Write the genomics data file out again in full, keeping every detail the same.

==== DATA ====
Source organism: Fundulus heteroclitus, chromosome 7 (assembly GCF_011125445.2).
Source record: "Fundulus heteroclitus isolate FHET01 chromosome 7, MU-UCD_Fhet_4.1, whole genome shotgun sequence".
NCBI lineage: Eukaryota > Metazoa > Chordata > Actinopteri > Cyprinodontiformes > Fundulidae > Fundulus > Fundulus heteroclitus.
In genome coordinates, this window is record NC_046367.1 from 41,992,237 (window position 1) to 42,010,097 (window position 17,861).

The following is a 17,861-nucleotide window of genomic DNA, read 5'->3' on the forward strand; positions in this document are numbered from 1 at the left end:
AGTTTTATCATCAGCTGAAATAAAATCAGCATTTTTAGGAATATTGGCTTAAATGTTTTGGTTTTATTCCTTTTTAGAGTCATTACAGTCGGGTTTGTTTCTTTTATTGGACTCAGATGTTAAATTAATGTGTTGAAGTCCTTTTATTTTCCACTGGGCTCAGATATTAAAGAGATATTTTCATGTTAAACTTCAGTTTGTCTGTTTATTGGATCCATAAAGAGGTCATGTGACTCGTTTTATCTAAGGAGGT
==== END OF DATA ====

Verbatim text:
Source organism: Fundulus heteroclitus, chromosome 7 (assembly GCF_011125445.2).
Source record: "Fundulus heteroclitus isolate FHET01 chromosome 7, MU-UCD_Fhet_4.1, whole genome shotgun sequence".
NCBI lineage: Eukaryota > Metazoa > Chordata > Actinopteri > Cyprinodontiformes > Fundulidae > Fundulus > Fundulus heteroclitus.
In genome coordinates, this window is record NC_046367.1 from 41,992,237 (window position 1) to 42,010,097 (window position 17,861).

The following is a 17,861-nucleotide window of genomic DNA, read 5'->3' on the forward strand; positions in this document are numbered from 1 at the left end:
AGTTTTATCATCAGCTGAAATAAAATCAGCATTTTTAGGAATATTGGCTTAAATGTTTTGGTTTTATTCCTTTTTAGAGTCATTACAGTCGGGTTTGTTTCTTTTATTGGACTCAGATGTTAAATTAATGTGTTGAAGTCCTTTTATTTTCCACTGGGCTCAGATATTAAAGAGATATTTTCATGTTAAACTTCAGTTTGTCTGTTTATTGGATCCATAAAGAGGTCATGTGACTCGTTTTATCTAAGGAGGT